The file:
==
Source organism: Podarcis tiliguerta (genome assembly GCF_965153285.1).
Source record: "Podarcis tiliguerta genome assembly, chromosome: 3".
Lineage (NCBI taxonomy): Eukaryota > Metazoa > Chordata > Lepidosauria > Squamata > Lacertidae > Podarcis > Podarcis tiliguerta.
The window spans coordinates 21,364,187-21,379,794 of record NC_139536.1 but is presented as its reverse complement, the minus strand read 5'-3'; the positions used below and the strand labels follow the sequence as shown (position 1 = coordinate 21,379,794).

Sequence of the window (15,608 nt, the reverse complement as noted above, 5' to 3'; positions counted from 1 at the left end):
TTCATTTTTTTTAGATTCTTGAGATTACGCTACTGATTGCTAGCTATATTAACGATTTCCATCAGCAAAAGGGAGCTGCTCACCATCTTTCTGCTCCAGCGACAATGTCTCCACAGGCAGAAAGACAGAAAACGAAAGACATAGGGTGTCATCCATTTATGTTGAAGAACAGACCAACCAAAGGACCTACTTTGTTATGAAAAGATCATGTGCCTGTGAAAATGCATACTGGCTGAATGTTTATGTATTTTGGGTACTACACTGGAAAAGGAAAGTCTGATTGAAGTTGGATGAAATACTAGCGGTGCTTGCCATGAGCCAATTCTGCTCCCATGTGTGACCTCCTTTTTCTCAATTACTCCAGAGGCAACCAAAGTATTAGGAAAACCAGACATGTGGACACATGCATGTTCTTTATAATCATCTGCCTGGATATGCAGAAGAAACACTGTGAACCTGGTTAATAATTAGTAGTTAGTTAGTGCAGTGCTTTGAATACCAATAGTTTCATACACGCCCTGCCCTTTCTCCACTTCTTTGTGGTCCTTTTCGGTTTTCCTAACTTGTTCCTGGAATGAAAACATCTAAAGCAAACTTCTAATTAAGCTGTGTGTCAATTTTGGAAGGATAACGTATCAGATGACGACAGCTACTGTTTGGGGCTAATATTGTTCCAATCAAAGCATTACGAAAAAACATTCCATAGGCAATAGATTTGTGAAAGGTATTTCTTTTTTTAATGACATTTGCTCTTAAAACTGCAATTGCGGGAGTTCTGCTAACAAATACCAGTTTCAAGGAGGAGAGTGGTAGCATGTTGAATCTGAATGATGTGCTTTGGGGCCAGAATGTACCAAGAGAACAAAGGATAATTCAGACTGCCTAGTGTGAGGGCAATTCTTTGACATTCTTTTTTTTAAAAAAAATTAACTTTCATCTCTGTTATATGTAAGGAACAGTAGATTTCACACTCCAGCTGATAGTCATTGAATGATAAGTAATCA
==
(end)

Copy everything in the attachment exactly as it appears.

Source organism: Podarcis tiliguerta (genome assembly GCF_965153285.1).
Source record: "Podarcis tiliguerta genome assembly, chromosome: 3".
Lineage (NCBI taxonomy): Eukaryota > Metazoa > Chordata > Lepidosauria > Squamata > Lacertidae > Podarcis > Podarcis tiliguerta.
The window spans coordinates 21,364,187-21,379,794 of record NC_139536.1 but is presented as its reverse complement, the minus strand read 5'-3'; the positions used below and the strand labels follow the sequence as shown (position 1 = coordinate 21,379,794).

Sequence of the window (15,608 nt, the reverse complement as noted above, 5' to 3'; positions counted from 1 at the left end):
TTCATTTTTTTTAGATTCTTGAGATTACGCTACTGATTGCTAGCTATATTAACGATTTCCATCAGCAAAAGGGAGCTGCTCACCATCTTTCTGCTCCAGCGACAATGTCTCCACAGGCAGAAAGACAGAAAACGAAAGACATAGGGTGTCATCCATTTATGTTGAAGAACAGACCAACCAAAGGACCTACTTTGTTATGAAAAGATCATGTGCCTGTGAAAATGCATACTGGCTGAATGTTTATGTATTTTGGGTACTACACTGGAAAAGGAAAGTCTGATTGAAGTTGGATGAAATACTAGCGGTGCTTGCCATGAGCCAATTCTGCTCCCATGTGTGACCTCCTTTTTCTCAATTACTCCAGAGGCAACCAAAGTATTAGGAAAACCAGACATGTGGACACATGCATGTTCTTTATAATCATCTGCCTGGATATGCAGAAGAAACACTGTGAACCTGGTTAATAATTAGTAGTTAGTTAGTGCAGTGCTTTGAATACCAATAGTTTCATACACGCCCTGCCCTTTCTCCACTTCTTTGTGGTCCTTTTCGGTTTTCCTAACTTGTTCCTGGAATGAAAACATCTAAAGCAAACTTCTAATTAAGCTGTGTGTCAATTTTGGAAGGATAACGTATCAGATGACGACAGCTACTGTTTGGGGCTAATATTGTTCCAATCAAAGCATTACGAAAAAACATTCCATAGGCAATAGATTTGTGAAAGGTATTTCTTTTTTTAATGACATTTGCTCTTAAAACTGCAATTGCGGGAGTTCTGCTAACAAATACCAGTTTCAAGGAGGAGAGTGGTAGCATGTTGAATCTGAATGATGTGCTTTGGGGCCAGAATGTACCAAGAGAACAAAGGATAATTCAGACTGCCTAGTGTGAGGGCAATTCTTTGACATTCTTTTTTTTAAAAAAAATTAACTTTCATCTCTGTTATATGTAAGGAACAGTAGATTTCACACTCCAGCTGATAGTCATTGAATGATAAGTAATCA